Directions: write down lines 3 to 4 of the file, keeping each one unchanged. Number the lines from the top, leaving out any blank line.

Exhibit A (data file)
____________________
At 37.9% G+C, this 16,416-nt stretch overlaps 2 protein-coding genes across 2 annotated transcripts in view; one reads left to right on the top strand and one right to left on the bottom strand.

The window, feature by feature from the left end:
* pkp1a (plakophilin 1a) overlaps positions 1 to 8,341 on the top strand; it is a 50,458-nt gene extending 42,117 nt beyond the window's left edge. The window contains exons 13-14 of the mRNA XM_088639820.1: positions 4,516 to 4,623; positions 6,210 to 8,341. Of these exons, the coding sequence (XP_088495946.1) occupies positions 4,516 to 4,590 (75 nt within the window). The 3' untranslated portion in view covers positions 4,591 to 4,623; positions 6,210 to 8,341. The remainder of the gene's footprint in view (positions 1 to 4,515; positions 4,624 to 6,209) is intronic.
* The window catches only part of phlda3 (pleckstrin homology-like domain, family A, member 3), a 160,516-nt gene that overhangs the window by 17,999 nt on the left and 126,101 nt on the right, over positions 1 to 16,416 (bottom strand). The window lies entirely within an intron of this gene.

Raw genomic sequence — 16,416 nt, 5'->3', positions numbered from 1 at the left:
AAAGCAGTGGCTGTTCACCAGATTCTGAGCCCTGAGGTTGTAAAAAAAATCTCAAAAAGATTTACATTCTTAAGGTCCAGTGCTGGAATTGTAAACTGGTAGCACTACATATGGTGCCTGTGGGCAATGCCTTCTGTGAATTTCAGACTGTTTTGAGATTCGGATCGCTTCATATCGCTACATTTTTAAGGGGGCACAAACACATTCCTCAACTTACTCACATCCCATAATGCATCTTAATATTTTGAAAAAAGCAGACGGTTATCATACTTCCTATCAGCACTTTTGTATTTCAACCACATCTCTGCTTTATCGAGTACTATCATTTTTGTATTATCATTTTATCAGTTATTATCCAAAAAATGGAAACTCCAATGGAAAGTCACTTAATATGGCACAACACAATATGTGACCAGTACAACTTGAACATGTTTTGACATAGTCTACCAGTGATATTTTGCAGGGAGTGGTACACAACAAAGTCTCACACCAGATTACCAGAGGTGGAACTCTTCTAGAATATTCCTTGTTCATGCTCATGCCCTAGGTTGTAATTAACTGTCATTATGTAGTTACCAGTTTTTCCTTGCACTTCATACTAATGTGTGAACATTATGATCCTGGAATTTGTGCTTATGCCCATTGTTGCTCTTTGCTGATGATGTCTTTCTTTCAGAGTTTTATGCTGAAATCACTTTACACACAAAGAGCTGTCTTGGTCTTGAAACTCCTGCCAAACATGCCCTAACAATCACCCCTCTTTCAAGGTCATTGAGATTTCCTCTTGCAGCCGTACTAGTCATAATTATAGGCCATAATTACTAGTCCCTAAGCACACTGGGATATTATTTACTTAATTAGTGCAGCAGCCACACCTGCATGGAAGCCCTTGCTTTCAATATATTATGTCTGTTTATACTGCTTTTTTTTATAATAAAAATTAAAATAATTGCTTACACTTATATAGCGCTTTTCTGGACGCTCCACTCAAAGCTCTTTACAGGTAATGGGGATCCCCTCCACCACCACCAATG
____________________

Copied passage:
* pkp1a (plakophilin 1a) overlaps positions 1 to 8,341 on the top strand; it is a 50,458-nt gene extending 42,117 nt beyond the window's left edge. The window contains exons 13-14 of the mRNA XM_088639820.1: positions 4,516 to 4,623; positions 6,210 to 8,341. Of these exons, the coding sequence (XP_088495946.1) occupies positions 4,516 to 4,590 (75 nt within the window). The 3' untranslated portion in view covers positions 4,591 to 4,623; positions 6,210 to 8,341. The remainder of the gene's footprint in view (positions 1 to 4,515; positions 4,624 to 6,209) is intronic.
* The window catches only part of phlda3 (pleckstrin homology-like domain, family A, member 3), a 160,516-nt gene that overhangs the window by 17,999 nt on the left and 126,101 nt on the right, over positions 1 to 16,416 (bottom strand). The window lies entirely within an intron of this gene.